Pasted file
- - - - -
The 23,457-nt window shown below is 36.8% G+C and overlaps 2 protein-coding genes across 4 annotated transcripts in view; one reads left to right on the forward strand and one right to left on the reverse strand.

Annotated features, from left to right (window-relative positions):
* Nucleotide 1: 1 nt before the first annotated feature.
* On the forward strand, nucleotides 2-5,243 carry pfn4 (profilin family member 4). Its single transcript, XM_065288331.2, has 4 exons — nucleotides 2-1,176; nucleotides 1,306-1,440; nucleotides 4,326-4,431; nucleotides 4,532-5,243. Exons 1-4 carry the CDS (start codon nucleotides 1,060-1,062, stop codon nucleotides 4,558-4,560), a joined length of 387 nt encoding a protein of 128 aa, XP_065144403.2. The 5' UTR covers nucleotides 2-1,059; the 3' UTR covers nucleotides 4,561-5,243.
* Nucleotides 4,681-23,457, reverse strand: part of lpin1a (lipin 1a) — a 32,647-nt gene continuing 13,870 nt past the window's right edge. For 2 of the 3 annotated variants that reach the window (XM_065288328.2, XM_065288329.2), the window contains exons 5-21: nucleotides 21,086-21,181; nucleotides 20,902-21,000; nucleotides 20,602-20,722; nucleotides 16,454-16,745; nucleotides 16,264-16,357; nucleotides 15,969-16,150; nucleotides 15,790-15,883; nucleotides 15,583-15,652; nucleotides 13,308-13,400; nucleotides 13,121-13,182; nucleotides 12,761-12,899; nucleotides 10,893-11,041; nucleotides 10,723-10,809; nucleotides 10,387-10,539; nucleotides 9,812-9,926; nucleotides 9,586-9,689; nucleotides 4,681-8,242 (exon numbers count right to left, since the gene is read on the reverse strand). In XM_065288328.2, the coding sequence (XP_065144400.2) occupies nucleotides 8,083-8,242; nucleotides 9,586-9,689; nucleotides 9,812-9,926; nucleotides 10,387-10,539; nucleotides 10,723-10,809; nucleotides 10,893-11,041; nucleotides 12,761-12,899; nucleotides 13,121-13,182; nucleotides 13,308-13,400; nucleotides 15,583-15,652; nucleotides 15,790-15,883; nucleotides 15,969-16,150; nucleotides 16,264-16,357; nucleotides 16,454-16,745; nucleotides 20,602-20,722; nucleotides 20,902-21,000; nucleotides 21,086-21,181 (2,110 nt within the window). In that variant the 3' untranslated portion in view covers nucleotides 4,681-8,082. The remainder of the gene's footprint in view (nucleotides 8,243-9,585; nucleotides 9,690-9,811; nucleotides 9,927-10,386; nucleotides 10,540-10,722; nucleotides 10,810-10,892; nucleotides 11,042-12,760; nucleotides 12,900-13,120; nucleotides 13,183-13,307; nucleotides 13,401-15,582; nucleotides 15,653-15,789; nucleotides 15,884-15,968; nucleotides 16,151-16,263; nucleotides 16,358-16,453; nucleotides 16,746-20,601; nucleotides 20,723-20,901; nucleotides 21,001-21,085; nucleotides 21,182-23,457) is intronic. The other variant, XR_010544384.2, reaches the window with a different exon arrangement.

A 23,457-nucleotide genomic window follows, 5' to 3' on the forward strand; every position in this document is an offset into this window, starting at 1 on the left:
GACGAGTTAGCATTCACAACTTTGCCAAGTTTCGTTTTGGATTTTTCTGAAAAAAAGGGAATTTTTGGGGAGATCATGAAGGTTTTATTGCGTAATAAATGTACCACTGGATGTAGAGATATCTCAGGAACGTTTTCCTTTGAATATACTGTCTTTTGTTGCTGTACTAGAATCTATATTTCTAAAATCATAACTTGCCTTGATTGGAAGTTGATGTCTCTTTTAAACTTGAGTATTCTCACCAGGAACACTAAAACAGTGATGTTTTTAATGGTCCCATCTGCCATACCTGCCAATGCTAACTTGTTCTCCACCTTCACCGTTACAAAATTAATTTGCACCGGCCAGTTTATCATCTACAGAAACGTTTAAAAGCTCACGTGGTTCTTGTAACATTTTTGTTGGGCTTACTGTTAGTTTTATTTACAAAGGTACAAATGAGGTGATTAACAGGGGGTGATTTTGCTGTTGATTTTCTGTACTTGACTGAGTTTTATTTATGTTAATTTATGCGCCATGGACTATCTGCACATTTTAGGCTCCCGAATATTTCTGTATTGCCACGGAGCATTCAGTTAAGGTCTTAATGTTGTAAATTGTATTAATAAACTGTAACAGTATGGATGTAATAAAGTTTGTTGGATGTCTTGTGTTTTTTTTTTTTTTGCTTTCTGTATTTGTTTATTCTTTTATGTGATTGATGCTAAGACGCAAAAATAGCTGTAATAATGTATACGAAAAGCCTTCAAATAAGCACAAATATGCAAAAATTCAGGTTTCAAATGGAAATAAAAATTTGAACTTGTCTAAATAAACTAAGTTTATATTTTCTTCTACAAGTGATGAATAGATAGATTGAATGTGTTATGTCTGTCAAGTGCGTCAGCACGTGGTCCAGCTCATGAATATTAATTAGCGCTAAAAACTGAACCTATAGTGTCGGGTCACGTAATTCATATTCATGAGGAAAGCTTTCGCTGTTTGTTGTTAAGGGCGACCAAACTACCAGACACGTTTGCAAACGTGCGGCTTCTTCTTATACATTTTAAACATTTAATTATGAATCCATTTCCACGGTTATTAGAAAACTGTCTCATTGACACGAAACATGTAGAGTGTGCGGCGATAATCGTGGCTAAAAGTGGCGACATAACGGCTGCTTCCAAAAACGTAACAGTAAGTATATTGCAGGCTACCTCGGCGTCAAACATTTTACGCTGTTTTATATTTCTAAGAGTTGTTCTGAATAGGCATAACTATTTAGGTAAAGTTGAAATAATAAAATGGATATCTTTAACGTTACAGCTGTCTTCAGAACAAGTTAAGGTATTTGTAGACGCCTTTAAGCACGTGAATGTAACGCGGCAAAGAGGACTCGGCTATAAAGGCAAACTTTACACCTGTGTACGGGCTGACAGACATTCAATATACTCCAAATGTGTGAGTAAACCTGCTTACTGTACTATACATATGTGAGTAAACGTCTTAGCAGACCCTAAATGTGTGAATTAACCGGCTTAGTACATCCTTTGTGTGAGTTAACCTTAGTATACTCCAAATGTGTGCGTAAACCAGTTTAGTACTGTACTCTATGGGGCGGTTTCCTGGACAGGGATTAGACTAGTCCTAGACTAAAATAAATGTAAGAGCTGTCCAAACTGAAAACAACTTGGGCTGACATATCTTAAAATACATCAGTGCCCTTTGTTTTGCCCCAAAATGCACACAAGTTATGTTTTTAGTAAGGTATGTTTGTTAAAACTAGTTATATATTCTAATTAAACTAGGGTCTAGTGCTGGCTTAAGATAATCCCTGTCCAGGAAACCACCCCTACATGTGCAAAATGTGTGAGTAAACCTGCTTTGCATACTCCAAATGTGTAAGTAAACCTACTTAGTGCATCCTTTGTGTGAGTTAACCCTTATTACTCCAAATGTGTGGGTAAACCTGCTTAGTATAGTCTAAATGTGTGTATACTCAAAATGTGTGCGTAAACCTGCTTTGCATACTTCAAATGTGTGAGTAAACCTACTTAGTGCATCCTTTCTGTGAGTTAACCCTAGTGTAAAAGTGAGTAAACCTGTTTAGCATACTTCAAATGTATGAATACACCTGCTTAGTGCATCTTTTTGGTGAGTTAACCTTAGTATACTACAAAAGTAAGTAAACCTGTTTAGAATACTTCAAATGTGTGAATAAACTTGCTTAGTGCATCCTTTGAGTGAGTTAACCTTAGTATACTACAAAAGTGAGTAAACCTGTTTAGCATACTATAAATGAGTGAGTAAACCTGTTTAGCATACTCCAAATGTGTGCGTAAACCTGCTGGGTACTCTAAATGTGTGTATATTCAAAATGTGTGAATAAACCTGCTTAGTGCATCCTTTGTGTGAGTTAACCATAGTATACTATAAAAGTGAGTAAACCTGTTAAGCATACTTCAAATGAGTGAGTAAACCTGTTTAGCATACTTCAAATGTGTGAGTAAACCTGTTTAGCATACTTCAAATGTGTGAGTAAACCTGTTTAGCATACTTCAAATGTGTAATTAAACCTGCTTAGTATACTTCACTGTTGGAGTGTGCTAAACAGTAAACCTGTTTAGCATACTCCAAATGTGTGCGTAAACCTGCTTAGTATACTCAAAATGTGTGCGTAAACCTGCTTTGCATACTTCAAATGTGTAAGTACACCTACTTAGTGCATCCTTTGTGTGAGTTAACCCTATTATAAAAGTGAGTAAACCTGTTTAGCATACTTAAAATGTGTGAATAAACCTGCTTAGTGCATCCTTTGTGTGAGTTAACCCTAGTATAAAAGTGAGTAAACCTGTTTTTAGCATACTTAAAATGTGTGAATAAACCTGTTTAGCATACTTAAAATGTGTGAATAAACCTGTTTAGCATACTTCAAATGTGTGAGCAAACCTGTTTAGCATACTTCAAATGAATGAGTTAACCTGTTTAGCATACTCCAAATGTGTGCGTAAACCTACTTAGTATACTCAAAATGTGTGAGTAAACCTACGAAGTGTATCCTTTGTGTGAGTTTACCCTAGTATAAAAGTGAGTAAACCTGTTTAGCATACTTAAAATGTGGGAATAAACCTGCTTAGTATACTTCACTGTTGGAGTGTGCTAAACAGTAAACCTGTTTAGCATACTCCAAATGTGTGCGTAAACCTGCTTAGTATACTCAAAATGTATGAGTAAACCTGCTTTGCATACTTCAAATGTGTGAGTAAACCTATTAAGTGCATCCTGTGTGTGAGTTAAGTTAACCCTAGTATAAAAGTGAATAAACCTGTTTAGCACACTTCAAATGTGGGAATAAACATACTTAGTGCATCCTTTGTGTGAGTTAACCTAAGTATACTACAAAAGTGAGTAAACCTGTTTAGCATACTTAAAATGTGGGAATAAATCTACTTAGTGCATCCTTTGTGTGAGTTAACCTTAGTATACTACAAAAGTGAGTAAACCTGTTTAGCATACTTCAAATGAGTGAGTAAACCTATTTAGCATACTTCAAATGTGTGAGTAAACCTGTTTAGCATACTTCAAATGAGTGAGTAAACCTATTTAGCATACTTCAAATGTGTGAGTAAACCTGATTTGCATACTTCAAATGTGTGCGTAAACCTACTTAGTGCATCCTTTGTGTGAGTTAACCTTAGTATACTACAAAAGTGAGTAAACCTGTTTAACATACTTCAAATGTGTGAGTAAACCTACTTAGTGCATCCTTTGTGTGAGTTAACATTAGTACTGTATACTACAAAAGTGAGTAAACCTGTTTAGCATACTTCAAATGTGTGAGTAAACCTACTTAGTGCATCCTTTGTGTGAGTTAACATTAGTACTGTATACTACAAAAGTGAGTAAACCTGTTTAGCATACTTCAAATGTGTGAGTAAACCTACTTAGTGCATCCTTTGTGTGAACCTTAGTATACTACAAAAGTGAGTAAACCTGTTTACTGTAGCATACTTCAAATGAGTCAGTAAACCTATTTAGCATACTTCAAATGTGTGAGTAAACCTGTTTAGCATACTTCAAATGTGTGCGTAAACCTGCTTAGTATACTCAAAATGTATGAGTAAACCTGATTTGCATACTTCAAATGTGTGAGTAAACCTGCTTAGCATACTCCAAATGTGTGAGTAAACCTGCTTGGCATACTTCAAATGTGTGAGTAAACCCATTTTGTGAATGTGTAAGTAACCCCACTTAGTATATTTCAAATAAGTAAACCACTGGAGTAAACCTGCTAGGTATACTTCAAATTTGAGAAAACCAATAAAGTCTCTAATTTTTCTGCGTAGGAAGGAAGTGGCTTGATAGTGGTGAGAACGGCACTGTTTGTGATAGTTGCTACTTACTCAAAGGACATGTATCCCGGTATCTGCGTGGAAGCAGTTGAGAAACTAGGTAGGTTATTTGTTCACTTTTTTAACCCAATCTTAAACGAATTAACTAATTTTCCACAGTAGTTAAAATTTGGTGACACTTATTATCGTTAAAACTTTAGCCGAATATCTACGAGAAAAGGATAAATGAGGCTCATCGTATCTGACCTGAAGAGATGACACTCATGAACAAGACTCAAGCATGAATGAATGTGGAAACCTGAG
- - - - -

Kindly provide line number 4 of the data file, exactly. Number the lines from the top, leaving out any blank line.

* On the forward strand, nucleotides 2-5,243 carry pfn4 (profilin family member 4). Its single transcript, XM_065288331.2, has 4 exons — nucleotides 2-1,176; nucleotides 1,306-1,440; nucleotides 4,326-4,431; nucleotides 4,532-5,243. Exons 1-4 carry the CDS (start codon nucleotides 1,060-1,062, stop codon nucleotides 4,558-4,560), a joined length of 387 nt encoding a protein of 128 aa, XP_065144403.2. The 5' UTR covers nucleotides 2-1,059; the 3' UTR covers nucleotides 4,561-5,243.